Among my treasured keepsakes is a Billy Squier cassette tape, Everybody Wants You. It was the last thing my brother Fabian heard the night he died as passenger in a Ford Mustang driven by a drunk driver. Fabian was 19. The cassette and the driver survived the wreck. My brother didn’t.
A friend once told me, when you pass away nobody mourns you longer than family. It was a reality check. We were talking about work-life balance. Mine had been way out of balance for a long time.
The advice was true because not a day passes that I don’t mourn my brother. Fabian died on March 17, 1990 but it feels like yesterday.
We were a blended family of six boys, raised in Prince George and Williams Lake. We moved often, and my brothers and I were always the new kids at school. Looking back, I think it drew us closer together. We relied on each other for support. Brotherhood was the one constant in our young lives.
Fabian was a mischievous prankster. We would dare Fabian to do crazy things, because he’d do them. He was the one who’d pull the chair when you went to take a seat at the table. He had an infectious laugh, like Eddy Murphy’s. Whenever we got in trouble with Dad, Fabian would always be the first to start giggling, which would only make things worse.
Fabian was well liked. He was warm and funny. He was growing into a fine young man, was dating a nice girl, and worked evenings at a local gas station.
The night of the accident, Fabian had finished his shift at midnight when a friend picked him up in that shiny new Mustang. They were teenagers on a Saturday night, St. Patrick’s Day. The driver had been drinking. Maybe they were a little excited; maybe the music was a little too loud.
Only minutes after pulling out from the gas station, the driver sped through a corner and slammed into a concrete light standard. The passenger’s door took the brunt of the impact. The driver walked away without a scratch. I was at home when the police called. I remember my mother coming down the stairs, in tears. They say time heals; it doesn’t. As a family, we are still grieving. Maybe it’s because he was taken from us too early.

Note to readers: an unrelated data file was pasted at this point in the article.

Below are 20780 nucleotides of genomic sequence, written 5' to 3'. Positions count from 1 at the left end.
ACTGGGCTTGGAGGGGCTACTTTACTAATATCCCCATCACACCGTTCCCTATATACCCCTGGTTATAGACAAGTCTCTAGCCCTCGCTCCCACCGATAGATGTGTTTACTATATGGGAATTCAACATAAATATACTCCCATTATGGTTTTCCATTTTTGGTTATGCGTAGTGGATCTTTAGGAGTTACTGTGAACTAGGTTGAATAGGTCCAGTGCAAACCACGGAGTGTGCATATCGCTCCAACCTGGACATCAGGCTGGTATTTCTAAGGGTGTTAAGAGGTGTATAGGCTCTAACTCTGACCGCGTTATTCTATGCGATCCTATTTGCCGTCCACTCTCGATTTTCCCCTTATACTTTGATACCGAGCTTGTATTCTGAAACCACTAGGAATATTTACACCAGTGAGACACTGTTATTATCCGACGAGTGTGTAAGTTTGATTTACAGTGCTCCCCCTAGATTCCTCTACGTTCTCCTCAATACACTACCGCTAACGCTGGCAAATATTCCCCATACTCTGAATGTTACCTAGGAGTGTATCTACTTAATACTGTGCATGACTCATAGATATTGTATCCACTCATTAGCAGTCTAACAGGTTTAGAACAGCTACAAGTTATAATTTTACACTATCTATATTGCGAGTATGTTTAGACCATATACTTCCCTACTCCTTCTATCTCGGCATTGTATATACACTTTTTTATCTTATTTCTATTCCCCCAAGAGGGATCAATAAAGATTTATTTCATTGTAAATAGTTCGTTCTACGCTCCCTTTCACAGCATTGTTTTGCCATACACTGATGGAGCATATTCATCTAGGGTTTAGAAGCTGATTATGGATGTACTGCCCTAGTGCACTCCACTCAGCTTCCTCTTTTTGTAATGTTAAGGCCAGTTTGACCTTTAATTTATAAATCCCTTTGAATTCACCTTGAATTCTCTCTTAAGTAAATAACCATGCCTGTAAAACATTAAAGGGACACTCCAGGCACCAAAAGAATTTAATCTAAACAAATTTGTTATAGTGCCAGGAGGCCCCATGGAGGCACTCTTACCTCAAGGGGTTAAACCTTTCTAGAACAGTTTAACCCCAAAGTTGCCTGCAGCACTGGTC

Fabian missed my wedding and the birth of our children; he would have made a wonderful husband and father. I thought of him the night I was elected to the House of Commons; he would have been proud and happy. I miss him everyday.
I am reminded of him every St. Patrick’s, and his birthday October 21. I think of him every time I spot a camper on the highway – Fabian loved camping – or hear Eddy Murphy’s laugh. At home, I pass by the cemetery where he rests multiple times a day.
In the Commons, when Parliament debates legislation on drug-impaired driving, I think of Fabian and others who are still struggling from the loss of a loved one from impaired driving accidents. I know the eternal pain families suffer. I believe we need to make sure we get the proposed legislation right.
I regret I never told Fabian that I loved him. I don’t even know what our last conversation was about but I wish I had the opportunity to do it over again. I tell friends, never miss an opportunity to tell your family how much you love them, and how grateful you are that they’re part of your life.
(Editor’s note: the author is Conservative MP for Cariboo-Prince George, B.C.)